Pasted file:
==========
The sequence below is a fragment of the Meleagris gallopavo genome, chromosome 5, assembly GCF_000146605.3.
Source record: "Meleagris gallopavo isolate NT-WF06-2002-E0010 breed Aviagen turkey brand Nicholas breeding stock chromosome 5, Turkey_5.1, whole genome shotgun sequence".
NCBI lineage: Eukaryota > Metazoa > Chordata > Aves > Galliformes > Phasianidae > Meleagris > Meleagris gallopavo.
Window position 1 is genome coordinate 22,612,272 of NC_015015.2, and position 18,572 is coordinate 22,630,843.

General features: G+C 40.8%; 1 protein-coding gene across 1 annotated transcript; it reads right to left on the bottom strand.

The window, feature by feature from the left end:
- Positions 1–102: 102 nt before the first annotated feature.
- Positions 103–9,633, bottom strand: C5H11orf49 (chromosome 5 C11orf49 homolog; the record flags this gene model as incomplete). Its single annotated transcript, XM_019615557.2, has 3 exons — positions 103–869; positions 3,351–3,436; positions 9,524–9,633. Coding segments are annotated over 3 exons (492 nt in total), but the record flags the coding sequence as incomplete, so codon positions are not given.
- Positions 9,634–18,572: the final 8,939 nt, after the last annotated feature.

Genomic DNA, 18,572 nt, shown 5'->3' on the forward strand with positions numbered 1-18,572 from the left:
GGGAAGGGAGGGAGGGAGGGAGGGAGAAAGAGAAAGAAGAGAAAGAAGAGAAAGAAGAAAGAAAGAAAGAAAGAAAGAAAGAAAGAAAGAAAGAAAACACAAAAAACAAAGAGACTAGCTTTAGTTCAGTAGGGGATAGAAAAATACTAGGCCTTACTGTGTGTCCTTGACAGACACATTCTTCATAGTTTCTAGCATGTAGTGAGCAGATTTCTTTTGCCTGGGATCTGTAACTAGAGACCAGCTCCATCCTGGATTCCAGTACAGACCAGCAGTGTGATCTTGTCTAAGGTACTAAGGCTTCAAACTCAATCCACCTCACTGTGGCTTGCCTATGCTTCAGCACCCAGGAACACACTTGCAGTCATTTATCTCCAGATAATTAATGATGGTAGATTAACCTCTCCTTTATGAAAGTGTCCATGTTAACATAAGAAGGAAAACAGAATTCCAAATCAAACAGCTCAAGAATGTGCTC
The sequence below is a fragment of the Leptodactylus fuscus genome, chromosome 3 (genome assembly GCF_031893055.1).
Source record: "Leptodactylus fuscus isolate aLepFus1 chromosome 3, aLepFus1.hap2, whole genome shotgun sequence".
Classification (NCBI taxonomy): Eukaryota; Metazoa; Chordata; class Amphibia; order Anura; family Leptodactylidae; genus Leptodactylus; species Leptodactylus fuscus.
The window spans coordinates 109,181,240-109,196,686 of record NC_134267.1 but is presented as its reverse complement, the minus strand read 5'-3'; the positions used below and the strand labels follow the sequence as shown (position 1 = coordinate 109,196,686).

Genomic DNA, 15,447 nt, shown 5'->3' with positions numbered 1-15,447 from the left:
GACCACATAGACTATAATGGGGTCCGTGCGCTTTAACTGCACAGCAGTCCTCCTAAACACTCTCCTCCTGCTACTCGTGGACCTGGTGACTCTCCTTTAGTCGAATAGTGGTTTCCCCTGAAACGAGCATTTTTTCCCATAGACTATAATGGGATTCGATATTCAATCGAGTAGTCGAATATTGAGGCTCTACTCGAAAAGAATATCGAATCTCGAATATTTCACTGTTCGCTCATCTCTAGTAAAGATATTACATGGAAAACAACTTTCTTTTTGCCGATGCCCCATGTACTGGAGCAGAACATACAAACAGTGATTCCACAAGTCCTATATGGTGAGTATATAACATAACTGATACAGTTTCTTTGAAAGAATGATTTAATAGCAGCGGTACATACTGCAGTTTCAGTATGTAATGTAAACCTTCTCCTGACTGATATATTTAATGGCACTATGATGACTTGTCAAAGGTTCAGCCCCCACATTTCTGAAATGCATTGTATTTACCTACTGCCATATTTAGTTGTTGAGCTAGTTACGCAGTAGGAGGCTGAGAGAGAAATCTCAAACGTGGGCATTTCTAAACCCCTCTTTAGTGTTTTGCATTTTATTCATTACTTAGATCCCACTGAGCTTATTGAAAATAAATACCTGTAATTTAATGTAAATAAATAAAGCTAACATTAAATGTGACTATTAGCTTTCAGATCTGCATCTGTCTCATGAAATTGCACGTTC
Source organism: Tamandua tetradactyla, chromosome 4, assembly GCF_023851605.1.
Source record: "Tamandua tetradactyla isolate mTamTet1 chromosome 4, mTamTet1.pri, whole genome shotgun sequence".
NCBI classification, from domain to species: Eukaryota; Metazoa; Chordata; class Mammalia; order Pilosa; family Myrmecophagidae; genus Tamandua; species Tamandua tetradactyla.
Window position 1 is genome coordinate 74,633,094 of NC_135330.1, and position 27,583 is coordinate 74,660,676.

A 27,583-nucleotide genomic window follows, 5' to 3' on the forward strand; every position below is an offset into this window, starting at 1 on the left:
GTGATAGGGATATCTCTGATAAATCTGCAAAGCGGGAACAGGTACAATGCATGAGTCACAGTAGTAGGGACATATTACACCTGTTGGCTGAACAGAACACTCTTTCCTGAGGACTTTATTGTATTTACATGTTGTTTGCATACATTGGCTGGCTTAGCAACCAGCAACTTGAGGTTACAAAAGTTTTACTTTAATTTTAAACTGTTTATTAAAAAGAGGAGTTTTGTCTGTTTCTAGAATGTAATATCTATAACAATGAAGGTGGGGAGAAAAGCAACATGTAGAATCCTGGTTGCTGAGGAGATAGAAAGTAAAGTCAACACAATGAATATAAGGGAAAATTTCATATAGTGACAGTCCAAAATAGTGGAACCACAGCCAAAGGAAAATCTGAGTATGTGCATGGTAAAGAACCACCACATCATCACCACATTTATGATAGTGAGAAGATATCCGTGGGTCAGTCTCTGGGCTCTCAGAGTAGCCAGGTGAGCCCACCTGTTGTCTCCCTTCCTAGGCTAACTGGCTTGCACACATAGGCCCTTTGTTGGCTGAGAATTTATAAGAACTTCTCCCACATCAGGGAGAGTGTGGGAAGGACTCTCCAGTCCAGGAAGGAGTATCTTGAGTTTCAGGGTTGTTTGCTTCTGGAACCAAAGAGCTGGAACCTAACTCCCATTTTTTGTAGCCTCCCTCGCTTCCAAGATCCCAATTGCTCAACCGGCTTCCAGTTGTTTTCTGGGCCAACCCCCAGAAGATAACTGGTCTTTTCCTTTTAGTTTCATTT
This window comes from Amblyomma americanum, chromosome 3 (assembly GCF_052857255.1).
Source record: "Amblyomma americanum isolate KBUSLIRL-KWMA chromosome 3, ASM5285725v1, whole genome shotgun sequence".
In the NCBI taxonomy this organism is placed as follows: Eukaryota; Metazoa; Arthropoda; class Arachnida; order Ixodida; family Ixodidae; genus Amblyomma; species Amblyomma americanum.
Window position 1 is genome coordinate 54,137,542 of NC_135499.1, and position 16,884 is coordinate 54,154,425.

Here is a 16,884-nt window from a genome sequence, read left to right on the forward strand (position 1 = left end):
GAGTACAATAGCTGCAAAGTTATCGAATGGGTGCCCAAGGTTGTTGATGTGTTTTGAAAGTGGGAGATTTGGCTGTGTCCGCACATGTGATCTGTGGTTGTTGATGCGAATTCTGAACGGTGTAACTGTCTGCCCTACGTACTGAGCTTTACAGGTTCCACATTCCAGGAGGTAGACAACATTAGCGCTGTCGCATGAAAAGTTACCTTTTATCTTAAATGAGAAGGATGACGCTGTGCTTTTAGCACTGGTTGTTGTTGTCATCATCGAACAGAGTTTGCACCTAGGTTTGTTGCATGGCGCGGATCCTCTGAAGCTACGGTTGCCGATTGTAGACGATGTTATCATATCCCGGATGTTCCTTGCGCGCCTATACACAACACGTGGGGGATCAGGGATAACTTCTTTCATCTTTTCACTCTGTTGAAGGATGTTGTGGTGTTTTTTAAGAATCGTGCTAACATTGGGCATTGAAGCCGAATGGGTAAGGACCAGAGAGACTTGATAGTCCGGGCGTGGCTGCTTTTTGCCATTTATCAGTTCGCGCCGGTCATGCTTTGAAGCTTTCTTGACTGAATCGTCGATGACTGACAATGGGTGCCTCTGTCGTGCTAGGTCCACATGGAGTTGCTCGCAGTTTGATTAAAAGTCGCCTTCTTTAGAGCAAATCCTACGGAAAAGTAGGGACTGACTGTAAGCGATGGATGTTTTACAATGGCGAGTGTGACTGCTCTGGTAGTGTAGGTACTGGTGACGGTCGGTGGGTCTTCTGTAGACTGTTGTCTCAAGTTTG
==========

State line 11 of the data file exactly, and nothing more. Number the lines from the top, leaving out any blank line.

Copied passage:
GGGAAGGGAGGGAGGGAGGGAGGGAGAAAGAGAAAGAAGAGAAAGAAGAGAAAGAAGAAAGAAAGAAAGAAAGAAAGAAAGAAAGAAAGAAAGAAAACACAAAAAACAAAGAGACTAGCTTTAGTTCAGTAGGGGATAGAAAAATACTAGGCCTTACTGTGTGTCCTTGACAGACACATTCTTCATAGTTTCTAGCATGTAGTGAGCAGATTTCTTTTGCCTGGGATCTGTAACTAGAGACCAGCTCCATCCTGGATTCCAGTACAGACCAGCAGTGTGATCTTGTCTAAGGTACTAAGGCTTCAAACTCAATCCACCTCACTGTGGCTTGCCTATGCTTCAGCACCCAGGAACACACTTGCAGTCATTTATCTCCAGATAATTAATGATGGTAGATTAACCTCTCCTTTATGAAAGTGTCCATGTTAACATAAGAAGGAAAACAGAATTCCAAATCAAACAGCTCAAGAATGTGCTC